Mistakes Were Made …

by Henry Farrell on July 16, 2010

I’m quite glad I’m not an Irish taxpayer, or I’d be very pissed off indeed today. Details are beginning to emerge about the reasons why the Irish government stepped in to offer an unconditional guarantee for the liabilities of Irish banks at the beginning of the crisis – a decision which really has had very unpleasant consequences indeed for the Irish economy. Three fact stand out. First – that perhaps the most urgent precipitating factor seems to have been the unfortunate fact that no-one wanted to lend money to Anglo Irish Bank. From an “advice memo”:http://www.oireachtas.ie/documents/committees30thdail/pac/reports/documentsregruarantee/document3.pdf by Merrill-Lynch to the government

bq. However, liquidity for some could run out in days rather than weeks. Anglo Irish has recently approached the Central Bank with a proposal to create a new funding facility that the Central Bank would accept commercial mortgage assets in exchange for cash. Anglo are rapidly approaching the point where they have exhausted all possible sources of liquidity available via the market or their ECB eligible collateral is close to being fully utilized.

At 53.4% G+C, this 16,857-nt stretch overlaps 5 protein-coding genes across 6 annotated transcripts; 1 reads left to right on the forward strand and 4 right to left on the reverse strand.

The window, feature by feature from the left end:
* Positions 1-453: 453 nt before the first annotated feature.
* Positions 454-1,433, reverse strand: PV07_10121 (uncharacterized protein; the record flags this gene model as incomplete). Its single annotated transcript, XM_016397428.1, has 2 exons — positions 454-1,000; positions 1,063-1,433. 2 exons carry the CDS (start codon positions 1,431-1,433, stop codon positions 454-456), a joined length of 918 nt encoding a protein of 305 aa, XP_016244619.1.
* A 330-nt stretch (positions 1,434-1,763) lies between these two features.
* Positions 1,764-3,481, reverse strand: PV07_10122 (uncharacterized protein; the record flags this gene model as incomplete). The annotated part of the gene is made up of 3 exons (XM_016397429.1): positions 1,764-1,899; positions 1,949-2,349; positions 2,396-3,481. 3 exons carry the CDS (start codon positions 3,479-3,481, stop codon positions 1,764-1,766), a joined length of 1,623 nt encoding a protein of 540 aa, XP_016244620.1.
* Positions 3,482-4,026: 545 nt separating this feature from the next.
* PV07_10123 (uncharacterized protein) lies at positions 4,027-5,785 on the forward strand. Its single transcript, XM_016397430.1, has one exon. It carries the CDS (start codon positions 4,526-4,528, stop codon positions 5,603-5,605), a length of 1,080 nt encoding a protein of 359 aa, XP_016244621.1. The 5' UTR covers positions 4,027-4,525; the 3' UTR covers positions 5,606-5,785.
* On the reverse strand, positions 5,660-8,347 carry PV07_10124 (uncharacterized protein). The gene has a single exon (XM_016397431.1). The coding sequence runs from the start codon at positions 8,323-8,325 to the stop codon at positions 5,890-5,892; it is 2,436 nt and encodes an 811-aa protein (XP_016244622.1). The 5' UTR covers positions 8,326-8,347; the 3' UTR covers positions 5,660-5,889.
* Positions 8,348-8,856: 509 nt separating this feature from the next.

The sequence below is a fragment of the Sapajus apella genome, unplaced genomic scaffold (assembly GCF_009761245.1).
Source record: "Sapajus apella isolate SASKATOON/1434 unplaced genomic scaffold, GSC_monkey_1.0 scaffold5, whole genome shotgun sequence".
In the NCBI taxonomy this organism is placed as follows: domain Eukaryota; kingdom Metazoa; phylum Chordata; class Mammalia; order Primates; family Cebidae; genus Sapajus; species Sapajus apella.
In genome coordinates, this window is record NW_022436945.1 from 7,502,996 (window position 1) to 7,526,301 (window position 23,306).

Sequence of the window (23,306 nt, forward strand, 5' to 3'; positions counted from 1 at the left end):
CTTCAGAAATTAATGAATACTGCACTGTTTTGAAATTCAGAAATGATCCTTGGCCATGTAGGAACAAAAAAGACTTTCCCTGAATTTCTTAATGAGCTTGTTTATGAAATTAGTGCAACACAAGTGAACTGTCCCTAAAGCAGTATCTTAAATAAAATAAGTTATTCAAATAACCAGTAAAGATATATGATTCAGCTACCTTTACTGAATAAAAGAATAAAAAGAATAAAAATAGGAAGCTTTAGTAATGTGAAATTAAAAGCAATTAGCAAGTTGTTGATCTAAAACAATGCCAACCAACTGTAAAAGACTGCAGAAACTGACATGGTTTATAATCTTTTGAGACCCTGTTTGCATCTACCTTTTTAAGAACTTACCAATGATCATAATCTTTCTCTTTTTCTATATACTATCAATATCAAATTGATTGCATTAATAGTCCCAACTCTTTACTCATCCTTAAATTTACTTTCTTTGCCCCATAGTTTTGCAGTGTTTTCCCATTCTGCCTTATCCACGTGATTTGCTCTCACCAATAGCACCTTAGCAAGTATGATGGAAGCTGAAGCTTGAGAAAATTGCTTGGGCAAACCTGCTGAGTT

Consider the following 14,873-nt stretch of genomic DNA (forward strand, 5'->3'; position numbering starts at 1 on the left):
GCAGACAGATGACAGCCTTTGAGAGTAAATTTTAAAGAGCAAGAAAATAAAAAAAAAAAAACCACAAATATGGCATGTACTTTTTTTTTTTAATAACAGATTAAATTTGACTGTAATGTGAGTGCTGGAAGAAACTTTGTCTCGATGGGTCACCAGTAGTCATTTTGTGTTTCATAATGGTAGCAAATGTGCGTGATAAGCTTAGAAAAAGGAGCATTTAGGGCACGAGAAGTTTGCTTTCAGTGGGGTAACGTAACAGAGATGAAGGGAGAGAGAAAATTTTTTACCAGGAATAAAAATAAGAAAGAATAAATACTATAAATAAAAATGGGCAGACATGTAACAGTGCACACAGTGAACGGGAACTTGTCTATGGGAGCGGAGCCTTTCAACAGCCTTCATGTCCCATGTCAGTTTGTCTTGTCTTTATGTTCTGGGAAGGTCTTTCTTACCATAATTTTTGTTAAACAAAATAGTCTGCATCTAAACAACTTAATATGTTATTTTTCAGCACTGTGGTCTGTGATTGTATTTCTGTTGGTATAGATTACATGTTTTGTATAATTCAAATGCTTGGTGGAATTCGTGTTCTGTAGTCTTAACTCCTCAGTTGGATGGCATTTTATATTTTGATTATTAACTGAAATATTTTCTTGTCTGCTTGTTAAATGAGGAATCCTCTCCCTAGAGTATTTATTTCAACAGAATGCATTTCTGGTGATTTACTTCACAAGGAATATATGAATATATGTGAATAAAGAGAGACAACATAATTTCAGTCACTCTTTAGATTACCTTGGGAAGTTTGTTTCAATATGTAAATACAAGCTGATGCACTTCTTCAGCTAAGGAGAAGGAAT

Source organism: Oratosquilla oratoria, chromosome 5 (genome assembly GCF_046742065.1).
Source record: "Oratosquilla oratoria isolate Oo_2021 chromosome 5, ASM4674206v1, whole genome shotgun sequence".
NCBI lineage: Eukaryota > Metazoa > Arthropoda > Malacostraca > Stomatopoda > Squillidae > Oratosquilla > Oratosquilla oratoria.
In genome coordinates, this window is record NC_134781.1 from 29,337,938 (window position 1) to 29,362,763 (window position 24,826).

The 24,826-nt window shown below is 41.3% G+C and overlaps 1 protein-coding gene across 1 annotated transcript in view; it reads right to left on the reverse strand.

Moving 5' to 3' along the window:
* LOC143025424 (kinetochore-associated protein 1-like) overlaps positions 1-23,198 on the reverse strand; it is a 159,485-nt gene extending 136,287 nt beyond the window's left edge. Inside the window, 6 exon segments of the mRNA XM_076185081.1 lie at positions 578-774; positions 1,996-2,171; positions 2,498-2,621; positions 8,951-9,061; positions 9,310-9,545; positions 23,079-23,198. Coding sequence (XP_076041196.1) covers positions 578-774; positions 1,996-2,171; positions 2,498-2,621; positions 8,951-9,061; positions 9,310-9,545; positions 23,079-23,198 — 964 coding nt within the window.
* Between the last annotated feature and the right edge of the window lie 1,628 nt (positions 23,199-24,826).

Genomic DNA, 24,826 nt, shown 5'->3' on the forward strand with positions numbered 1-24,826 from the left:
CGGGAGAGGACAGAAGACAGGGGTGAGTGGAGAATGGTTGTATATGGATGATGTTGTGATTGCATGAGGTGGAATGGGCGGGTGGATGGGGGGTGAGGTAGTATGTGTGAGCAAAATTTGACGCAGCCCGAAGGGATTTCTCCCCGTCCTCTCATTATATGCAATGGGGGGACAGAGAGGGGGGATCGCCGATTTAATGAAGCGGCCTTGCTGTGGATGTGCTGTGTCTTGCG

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The crisis of 2011?

by John Q on July 16, 2010

I’ve been too absorbed by my book projects and by Australian politics (of which more soon) to pay a lot of attention to the forthcoming US elections, but it seems to be widely projected that the Republicans could regain control of the House of Representatives. What surprises me is that no-one has drawn the obvious inference as to what will follow, namely a shutdown of the US government.
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